As our country gets closer and closer to the November elections and now that we finally have two candidates, things are heating up in the political realm. As a Christ-follower, I know that my hope is not in either political candidate or politicial process or political group. Obama talks alot about change, but real change can only be brought through Jesus and followers of Jesus who live out the kingdom of God in the here and now.

But back to Republicians and Democrats… I was driving somewhere recently and saw a sign that said, “Seeing Red, Vote Blue” and I thought to myself if I’m not red, and I’m not blue, what am I? So I thought I guess I’m white. I’m not fully comfortable with either candidate, as I mentioned in a previous post. So I guess I’m more independent than anything, though I am registered as a republican.

Recently though I heard another way of putting it. Marcia Ford wrote a book entitled “We the purple”. This is what I found on that idea,

“Independent voters like Ford have been dubbed “Purple” voters for their penchant to blend Red- and Blue-State politics (not to mention Green and all manner of politics that have avoided a primary color designation). But far from being indecisive or non-committal, Ford contends that Purple voters are passionate about politics, so much so that they’re unwilling to passively play into the two-party system that stifles real dialogue and effective governance. She writes, “When a candidate is not beholden to a major political party, that candidate is free not only to speak her mind but also to engage in more creative problem-solving.”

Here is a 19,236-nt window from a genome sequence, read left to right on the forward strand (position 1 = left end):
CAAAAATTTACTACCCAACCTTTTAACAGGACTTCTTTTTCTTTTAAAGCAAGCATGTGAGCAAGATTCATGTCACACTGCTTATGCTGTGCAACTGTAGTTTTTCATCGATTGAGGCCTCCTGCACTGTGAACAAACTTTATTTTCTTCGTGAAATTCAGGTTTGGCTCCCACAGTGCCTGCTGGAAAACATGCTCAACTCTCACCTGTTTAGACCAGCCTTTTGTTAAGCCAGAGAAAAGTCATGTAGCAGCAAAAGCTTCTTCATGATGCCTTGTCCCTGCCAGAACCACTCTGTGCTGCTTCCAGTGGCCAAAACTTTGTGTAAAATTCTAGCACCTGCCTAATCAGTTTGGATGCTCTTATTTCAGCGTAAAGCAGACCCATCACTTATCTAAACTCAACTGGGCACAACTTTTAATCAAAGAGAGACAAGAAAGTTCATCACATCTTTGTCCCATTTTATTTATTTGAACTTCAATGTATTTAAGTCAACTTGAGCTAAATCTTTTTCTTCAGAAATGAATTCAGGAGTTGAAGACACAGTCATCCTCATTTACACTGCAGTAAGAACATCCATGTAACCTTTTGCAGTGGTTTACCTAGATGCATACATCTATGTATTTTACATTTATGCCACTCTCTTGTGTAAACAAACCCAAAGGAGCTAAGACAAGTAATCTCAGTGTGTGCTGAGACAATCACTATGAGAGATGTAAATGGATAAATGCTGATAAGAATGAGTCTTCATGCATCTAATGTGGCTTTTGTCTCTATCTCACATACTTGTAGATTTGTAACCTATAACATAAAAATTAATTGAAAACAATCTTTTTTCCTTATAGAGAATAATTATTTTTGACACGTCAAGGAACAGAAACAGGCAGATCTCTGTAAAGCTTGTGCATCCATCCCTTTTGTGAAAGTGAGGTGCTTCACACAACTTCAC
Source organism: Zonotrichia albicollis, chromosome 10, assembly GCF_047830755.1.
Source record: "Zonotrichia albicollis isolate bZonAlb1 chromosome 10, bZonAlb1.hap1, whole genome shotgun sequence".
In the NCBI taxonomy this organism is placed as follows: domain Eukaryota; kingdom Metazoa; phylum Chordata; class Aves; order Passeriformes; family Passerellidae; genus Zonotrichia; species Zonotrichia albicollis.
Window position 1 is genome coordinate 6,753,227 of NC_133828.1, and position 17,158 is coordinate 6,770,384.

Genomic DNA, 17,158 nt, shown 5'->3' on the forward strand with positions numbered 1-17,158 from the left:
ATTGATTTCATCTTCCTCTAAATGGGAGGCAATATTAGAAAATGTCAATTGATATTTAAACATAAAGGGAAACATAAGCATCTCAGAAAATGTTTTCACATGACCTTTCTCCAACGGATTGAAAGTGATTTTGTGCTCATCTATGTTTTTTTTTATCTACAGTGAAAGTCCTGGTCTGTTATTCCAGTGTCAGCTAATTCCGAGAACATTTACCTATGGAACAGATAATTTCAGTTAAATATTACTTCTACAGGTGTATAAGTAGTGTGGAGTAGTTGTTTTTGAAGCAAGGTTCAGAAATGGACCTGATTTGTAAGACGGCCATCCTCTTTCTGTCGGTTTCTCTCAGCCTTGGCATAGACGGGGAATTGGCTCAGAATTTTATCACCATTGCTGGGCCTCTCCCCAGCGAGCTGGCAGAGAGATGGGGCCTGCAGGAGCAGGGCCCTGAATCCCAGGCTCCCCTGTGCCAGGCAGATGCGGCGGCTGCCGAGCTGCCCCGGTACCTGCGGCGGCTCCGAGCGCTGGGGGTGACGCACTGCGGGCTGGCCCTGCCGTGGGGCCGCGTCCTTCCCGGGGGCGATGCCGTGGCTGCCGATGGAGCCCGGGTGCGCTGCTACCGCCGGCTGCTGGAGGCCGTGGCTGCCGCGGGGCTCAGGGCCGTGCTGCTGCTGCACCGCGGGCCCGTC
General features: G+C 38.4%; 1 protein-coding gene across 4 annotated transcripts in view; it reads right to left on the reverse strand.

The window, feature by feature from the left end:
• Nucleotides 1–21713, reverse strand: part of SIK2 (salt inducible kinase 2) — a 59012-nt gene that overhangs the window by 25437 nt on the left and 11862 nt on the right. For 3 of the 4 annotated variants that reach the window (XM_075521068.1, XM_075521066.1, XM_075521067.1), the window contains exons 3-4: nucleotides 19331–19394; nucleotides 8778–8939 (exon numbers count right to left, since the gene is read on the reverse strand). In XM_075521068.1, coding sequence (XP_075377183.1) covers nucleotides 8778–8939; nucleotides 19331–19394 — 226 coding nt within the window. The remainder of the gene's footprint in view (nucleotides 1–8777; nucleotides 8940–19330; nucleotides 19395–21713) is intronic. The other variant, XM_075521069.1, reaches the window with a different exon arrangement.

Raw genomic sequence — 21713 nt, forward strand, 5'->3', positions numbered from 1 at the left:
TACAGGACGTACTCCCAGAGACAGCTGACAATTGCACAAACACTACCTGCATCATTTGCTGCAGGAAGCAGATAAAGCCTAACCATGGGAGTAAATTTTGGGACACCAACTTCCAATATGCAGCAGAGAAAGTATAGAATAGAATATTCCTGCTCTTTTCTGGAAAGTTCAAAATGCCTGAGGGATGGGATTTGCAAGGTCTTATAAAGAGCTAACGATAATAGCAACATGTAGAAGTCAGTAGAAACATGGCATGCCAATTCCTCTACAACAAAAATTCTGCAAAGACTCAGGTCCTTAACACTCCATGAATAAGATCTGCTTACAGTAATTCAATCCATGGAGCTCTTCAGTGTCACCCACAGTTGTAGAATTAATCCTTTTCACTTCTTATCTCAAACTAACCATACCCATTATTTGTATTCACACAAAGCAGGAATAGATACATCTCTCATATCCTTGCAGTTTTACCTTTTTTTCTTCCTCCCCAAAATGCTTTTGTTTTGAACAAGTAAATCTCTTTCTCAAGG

Ford also points out that the two-party system has been especially poisonous for faith communities who are often held hostage by religious political rhetoric that tells voters they risk spiritual and/or personal failure by voting the wrong way. Ford, who left a church that became politicized, writes, “While pastors were preaching the Republican line, the spiritual life of their congregations was draining away drop by drop.” And it’s not just a problem in conservative churches: partisan politics plays out in liberal mainline, African-American and other churches. “As paradoxical as the image may seem, if Christians remained morally centered, their votes could swing all along the political spectrum.”

So I guess I am either white or more likely purple….I just don’t fit nicely into either republican or democrat. I have been encouraged, challenged and deepened in my faith and in regards to politics from reading Greg Boyd’s awesome book, “The Myth of a Christian Nation: How the quest of political power is destroying the church” I would encourage everyone, whether red, white, blue or purple to read this awesome and challenging book.